Ice Climbing in Southern Wisconsin

Picture of water.

Frozen water ready to climb.

Recently I got to go ice climbing for the first time near Madison. Tying in and belaying were basically same as rock climbing, but there were tons of differences. Here's some of the stuff I liked and disliked versus rock climbing:

– Huge reaches. You're allowed to – no, encouraged to – strike as high above your head as you want. You can literally use the entire face and do traverses wherever you want.

– Anything works as a foothold. It takes some getting used to, but get your front points into the ice and they'll probably stick.

– Changing conditions. Every time you go back to somewhere you ice-climbed before, it'll look a little different. Ice doesn't stay constant like rock, so you can get a variety of climbs in the same spot.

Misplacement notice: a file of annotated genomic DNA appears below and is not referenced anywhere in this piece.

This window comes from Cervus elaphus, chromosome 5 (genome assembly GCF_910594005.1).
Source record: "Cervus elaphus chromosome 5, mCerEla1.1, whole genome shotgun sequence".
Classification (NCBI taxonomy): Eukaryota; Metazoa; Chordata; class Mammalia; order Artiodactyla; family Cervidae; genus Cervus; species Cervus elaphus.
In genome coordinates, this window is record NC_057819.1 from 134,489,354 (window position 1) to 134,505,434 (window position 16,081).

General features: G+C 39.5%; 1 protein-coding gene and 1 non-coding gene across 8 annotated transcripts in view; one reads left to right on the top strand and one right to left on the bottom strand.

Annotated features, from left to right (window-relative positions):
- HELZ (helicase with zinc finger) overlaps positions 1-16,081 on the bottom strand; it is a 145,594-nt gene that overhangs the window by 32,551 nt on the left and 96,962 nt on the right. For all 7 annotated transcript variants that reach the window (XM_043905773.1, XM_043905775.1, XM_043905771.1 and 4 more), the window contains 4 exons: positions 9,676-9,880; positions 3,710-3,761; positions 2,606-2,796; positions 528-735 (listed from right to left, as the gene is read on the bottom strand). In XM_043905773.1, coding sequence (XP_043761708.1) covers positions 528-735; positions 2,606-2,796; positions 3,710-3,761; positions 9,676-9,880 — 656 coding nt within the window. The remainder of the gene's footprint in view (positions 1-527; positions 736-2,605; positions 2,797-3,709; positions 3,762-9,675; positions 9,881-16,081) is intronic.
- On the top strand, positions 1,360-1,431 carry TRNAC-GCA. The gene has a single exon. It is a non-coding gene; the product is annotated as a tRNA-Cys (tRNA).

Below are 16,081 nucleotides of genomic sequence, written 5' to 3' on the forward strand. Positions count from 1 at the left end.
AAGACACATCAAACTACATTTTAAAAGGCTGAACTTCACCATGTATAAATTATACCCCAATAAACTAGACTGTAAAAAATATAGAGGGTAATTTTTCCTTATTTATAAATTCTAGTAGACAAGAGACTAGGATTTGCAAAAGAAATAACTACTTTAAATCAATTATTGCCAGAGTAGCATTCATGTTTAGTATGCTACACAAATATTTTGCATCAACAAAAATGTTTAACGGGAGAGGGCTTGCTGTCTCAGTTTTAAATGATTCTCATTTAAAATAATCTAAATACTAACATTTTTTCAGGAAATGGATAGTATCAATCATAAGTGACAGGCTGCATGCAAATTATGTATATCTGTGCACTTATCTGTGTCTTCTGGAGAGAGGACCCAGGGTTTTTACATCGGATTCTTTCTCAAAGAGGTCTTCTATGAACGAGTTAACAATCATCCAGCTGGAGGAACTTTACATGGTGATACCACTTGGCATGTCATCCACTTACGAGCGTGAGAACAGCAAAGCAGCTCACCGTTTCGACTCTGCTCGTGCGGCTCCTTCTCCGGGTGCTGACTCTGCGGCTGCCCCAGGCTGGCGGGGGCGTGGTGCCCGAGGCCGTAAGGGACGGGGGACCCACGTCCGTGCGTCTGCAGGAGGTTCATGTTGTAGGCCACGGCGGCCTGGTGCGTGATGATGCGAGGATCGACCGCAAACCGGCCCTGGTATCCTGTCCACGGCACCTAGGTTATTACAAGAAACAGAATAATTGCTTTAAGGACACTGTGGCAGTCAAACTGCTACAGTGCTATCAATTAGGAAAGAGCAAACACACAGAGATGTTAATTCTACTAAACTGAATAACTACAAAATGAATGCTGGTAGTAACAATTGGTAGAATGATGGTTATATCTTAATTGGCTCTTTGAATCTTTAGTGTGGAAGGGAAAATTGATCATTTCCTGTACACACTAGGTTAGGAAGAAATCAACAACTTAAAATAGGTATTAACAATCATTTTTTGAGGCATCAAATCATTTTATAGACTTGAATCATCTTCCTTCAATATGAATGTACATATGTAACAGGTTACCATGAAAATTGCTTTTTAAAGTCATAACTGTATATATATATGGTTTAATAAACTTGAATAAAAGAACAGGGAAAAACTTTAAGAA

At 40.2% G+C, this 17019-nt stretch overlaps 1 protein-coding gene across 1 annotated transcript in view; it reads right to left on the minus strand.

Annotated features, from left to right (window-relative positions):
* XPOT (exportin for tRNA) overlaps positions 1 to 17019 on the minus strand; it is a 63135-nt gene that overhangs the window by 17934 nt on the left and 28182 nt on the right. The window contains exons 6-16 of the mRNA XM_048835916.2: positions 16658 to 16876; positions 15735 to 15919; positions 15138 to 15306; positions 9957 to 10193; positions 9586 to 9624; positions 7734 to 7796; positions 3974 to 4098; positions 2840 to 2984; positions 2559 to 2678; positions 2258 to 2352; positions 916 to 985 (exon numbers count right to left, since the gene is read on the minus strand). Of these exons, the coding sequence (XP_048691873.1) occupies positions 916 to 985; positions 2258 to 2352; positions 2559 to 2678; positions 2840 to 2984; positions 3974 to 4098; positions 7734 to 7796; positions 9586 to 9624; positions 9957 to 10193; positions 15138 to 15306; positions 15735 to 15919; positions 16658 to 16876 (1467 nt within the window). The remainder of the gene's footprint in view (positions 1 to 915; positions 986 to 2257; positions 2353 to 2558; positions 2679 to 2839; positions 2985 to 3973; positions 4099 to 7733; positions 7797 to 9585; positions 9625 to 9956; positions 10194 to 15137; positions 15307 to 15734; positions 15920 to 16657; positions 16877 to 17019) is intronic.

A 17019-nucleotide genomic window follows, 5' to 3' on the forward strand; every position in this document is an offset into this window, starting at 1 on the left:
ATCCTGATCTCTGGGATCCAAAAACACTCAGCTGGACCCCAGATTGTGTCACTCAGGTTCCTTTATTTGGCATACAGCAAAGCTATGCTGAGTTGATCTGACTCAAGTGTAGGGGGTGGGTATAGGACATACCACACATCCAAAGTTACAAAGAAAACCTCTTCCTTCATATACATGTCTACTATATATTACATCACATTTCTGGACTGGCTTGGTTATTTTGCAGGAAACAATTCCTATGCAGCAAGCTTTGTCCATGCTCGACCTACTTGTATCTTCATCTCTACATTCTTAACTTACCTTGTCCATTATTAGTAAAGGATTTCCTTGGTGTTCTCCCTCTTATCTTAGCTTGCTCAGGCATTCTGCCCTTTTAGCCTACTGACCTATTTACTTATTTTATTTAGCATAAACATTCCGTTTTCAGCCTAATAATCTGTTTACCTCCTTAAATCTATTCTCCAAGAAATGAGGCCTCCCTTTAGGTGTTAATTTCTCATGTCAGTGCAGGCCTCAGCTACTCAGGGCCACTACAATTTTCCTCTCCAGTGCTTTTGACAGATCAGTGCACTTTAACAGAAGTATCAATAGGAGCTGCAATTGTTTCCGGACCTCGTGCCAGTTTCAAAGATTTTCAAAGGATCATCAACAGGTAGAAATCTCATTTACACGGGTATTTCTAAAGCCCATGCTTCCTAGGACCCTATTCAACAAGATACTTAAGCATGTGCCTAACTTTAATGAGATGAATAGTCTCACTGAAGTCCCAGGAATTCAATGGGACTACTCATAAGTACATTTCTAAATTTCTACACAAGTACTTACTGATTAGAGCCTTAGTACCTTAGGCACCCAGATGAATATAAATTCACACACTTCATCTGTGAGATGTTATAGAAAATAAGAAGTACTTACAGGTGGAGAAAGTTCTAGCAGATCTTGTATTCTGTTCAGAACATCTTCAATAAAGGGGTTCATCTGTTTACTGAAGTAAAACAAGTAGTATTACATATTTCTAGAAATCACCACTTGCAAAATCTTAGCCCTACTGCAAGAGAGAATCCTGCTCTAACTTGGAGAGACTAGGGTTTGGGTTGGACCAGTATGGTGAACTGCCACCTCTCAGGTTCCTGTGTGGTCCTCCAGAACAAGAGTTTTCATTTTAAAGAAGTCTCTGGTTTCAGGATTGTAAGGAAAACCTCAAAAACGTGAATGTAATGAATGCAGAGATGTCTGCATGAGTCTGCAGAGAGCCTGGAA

– Tendon relief. Ice climbing doesn't put a lot of stress on your fingers, so if you have the common tendon injuries of rock climbing, you can allow them to heal while having a fun day on the ice.

– Stress relief. Go ahead and slam your axe into the ice. It feels so good.

– Good boots and crampons are hard to come by. I broke two pairs of crampons strapped to my hiking boots before giving up. You really should have proper ice climbing boots, and they're really expensive.

– Hazards. You're carrying ice axes, wearing crampons, and repeatedly striking ice. Yeah, sometimes chunks break off and can hurt you if you're not careful or just get unlucky.

– Less leg flexibility/foot creativity. Forget about edging. You're foot'll slide straight off the ice. Doing the splits or even stretching your legs a few inches wider than shoulder width or higher than your knees is almost useless. You need to move your feet up a little at a time in the center of your body only.

If you're a rock climber, then climbing some ice can be a great way to get over the winter blues. I'll definitely be back for more next year, assuming I can find some decent gear.

My Ice Climbing Photos

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